The absolute best thing about the camera though is that it doubles up as a HD video recorder, yes you read that right, the S2 is capable of full 1080p video recording. Although using the S2 to video eats into both memory and battery power at an astounding rate (a 32GB memory card can only hold 2hr 14) the quality is astounding. Videos taken with the S2 are super clear, super sharp and super smooth, far better than you would believe. I've used the S2 to create videos of my son and pets and then played them on a 32" HDTV with video quality rivalling Blu-ray. Not only that but it also records with full audio, picking up even the quietest of sounds. In short the video recording qualities of the S2 or nothing short of fantastic.
==Episode 5 - The Battery and Durability==
With such a bright vivid screen and so many functions I wasn't expecting too much from the S2's battery-life, but up to now I've been pleasantly surprised. I have to admit the first few charges didn't last long, but there again I was constantly playing with it fiddling with the settings. Once the novelty had worn off I was more able to gauge battery-life and I've been quite pleased. With moderate use, sending maybe 20 texts a day, calling for 10-20mins, playing music for half hour through the earphones, taking a few photos/short videos, regularly checking emails with the wi-fi on, I find the battery lasts up to two days. With more intensive use either taking or watching videos this goes down to just under a day. Something I do still find is that the battery takes a long time to charge, sometimes over two hours, which can be a little frustrating.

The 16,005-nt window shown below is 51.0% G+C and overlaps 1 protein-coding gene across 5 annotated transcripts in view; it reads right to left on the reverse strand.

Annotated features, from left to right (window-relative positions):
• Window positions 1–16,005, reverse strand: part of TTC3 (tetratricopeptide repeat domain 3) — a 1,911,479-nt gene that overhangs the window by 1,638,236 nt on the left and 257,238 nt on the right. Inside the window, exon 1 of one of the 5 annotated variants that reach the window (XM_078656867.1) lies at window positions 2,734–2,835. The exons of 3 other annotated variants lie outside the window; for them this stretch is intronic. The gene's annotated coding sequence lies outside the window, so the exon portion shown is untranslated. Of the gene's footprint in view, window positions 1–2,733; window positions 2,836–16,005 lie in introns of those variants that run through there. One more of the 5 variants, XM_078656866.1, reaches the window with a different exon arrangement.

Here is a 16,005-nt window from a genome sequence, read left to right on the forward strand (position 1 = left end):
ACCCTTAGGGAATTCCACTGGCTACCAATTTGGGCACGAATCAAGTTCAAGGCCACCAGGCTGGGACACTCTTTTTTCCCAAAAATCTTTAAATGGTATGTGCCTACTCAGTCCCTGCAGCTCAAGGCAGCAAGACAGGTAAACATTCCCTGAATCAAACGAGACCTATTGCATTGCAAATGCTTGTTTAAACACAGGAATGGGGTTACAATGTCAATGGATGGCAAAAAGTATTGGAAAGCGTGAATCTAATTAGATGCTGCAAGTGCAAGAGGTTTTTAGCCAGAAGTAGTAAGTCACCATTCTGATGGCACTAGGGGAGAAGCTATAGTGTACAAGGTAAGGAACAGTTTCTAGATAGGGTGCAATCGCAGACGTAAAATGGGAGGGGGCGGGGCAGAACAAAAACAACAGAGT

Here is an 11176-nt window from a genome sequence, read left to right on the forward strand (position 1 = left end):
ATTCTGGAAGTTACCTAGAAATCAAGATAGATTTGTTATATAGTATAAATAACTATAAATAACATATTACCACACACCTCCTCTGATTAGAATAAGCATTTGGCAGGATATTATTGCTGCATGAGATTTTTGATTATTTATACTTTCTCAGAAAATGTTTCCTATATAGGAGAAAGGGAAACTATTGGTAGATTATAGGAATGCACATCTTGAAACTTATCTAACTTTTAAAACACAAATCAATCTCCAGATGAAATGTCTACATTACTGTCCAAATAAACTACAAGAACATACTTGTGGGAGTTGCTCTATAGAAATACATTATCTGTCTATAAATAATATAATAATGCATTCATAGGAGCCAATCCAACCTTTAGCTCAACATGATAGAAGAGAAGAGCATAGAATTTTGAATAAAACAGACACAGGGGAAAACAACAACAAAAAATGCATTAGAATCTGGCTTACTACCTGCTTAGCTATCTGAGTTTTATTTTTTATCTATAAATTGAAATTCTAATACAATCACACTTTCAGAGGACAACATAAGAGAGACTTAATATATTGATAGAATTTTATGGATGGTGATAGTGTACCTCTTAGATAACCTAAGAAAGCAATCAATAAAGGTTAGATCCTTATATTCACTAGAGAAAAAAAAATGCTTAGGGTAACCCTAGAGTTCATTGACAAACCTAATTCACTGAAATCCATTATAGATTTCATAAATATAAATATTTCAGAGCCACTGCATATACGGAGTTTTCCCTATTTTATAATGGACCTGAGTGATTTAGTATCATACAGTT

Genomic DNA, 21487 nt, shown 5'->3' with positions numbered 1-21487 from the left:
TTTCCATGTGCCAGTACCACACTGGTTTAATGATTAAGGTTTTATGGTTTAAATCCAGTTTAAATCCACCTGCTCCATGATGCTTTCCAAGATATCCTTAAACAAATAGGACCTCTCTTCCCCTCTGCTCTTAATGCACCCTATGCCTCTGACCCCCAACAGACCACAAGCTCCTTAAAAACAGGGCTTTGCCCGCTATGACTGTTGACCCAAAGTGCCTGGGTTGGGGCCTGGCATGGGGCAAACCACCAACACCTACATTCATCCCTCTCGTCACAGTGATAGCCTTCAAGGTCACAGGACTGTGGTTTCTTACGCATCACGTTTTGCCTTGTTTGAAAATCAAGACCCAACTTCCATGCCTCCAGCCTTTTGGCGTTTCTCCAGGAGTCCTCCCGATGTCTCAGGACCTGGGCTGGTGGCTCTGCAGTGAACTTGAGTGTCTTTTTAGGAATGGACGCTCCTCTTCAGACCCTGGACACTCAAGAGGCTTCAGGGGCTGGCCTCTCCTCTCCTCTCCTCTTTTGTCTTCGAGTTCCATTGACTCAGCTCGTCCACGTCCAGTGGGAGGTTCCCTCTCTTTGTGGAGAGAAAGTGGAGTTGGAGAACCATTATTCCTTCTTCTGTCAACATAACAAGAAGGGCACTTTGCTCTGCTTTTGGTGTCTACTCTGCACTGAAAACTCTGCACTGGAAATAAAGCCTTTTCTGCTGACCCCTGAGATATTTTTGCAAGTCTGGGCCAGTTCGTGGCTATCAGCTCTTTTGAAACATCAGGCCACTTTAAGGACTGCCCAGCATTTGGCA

With this phone being a fairly new acquisition I am unable to fully comment on long term durability, but bar the slightly flimsy back cover it does feel very well made. The glass front is especially impressive and feels as if it will resist a certain amount of scratching, apparently it is made of super tough Gorilla glass (whatever that is). In any case I am being particularly careful with my S2 as I cannot easily afford to replace it, do not put it in a pocket or bag with keys and have bought a screen protector and gel case. Should I ever have any problems with durability then be sure I will return to update.
==Episode 6 - Conclusion==
Make no mistake the Galaxy S2 is one impressive bit of kit that is so much more than just a phone. Although it's larger size does take a little getting used to any inconvenience is more than made up for by what this little beauty can do. Firstly it is an excellent phone that can be used for making calls, then it is brilliant for texting, the Swype is just such a brilliant innovation. Then there's the fact that with it's large, clear screen and speedy processor it's almost like having a mini computer in your hand let alone it's music and video playing capabilities. And that's not even taking the 8MP camera with flash and HD video recorder into account. In short the Galaxy S2 is a fantastic smart phone that well deserves it's place as my new favourite gadget, and is one that I would recommend to every and anyone.
Summary: A fanastic phone that doubles up as a multi media player, digital camera, HD video camera